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Singapore’s anti-viral budget hasn’t quieted the stock market’s worries

People walk outside the SGX stock exchange building in Singapore on June 13, 2018.(PHOTO: Roslan Rahman/AFP via Getty Images)


By Abhishek Vishnoi and Ishika Mookerjee

(Bloomberg) -- Singapore’s most-expansionary budget in more than two decades has not totally quashed the stock market’s concerns around the coronavirus outbreak.

Some market participants are still wary about how long it will take to crush the virus’ impact. That’s even as the city-state pledged S$6.4 billion ($4.6 billion) to support to the economy and said it will post its biggest budget deficit since at least 1997.

Finance Minister Heng Swee Keat said in his budget speech Tuesday he will set aside S$800 million to counter the health emergency, give S$5.6 billion in support to businesses and consumers and delay the increase of a goods-and-services tax.

The benchmark Straits Times Index rose 0.7% on Wednesday as of 10:40 a.m. local time after falling 0.5% in the previous session.

Here is what market participants are saying about Singapore’s budget:

UBS (analysts including Cheryl Lee)

  • Trims the year-end target for the Straits Times Index by 3% to 3,372, saying the virus outbreak may continue to cause declines in 2020 earnings estimates.

  • Budget will provide a 1% to 5% earnings boost for the transport, tourism and property sectors.

  • “We identified ST Engineering, Genting Singapore, Singapore Airlines, City Developments, CapitaLand Mall Trust, UOL, SATS, ComfortDelGro and SPH as the most significant beneficiaries.”

CMC Markets (strategist Margaret Yang)

  • “The number of new infections in China and Singapore will matter more than the budget for the local equity market.”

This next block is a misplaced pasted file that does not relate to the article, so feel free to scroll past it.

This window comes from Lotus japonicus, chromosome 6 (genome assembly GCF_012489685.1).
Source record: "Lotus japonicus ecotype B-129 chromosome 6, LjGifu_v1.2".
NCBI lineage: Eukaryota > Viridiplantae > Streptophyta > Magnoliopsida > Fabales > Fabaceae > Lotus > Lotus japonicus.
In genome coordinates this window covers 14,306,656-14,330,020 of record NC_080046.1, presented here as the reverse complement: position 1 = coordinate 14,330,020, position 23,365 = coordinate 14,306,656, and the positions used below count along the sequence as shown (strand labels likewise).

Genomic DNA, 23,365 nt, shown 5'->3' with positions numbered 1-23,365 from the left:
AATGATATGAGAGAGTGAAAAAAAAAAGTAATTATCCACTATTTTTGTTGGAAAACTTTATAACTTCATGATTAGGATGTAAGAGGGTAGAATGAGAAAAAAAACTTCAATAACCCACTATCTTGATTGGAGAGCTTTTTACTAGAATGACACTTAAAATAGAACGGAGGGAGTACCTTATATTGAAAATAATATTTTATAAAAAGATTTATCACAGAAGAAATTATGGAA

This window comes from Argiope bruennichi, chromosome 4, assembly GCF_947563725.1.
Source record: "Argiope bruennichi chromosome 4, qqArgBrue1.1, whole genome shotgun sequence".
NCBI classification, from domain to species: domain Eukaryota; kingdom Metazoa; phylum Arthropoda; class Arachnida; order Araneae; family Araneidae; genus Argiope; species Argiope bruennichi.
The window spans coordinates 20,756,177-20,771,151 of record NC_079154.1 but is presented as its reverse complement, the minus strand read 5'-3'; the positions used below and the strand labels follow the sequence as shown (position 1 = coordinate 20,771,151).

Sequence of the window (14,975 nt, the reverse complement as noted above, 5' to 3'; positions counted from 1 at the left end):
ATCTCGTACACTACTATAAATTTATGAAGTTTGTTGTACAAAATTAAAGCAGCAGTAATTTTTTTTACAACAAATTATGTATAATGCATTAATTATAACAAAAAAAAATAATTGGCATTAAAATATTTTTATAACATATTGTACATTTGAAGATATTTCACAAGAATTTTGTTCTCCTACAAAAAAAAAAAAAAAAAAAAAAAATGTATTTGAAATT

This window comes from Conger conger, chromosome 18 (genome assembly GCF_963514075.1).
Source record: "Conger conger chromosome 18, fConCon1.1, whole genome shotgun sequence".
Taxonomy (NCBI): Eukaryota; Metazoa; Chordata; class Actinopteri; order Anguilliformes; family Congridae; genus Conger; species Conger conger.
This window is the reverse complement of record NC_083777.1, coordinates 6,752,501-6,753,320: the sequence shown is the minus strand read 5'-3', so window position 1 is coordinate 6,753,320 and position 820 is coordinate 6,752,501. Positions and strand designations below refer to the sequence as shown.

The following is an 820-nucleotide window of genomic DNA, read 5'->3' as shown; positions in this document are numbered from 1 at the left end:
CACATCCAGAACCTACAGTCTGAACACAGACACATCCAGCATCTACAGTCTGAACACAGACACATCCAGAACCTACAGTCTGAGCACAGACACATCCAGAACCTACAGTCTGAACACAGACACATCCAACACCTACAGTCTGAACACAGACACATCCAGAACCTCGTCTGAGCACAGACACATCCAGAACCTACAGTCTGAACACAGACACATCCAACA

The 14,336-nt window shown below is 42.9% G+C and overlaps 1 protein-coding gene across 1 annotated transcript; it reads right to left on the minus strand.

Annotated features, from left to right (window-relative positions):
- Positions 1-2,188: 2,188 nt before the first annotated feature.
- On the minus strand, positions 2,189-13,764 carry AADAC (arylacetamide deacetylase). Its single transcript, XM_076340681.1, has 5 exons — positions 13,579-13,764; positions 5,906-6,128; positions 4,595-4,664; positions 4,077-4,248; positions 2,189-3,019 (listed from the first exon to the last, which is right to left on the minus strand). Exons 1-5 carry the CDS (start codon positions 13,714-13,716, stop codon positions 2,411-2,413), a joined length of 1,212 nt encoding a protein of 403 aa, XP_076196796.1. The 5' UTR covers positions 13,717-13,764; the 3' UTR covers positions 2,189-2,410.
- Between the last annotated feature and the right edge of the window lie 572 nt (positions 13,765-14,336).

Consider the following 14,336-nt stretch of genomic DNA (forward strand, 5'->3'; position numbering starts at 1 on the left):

• While the budget is positive for the economy, past experience shows it usually doesn’t have a major impact on listed companies.

  • The roadmap toward the end of 2020 is still full of uncertainty due to climate-change related events seen around the world.

  • Singapore stocks are likely to give high single-digit or early double-digit total returns by the end of the year.

CGS-CIMB (economists Michelle Chia and Sofea Azahar)

  • While the budget provides near-term support, a sustained recovery in the GDP outlook hinges on the coronavirus outbreak subsiding. CGS-CIMB forecasts growth of 0.8% for 2020.

  • Economic restructuring takes a temporary backseat as the government delayed the sales-tax hike.

Bank of Singapore (head of investment strategy Eli Lee)

  • The budget is supportive of the equity market as it brings “much-needed relief” to the nation’s retail, hospitality, aviation and real estate investment trust sectors.

  • The measures for the aviation sector will benefit shares of
    Singapore Airlines, SIA Engineering and SATS.


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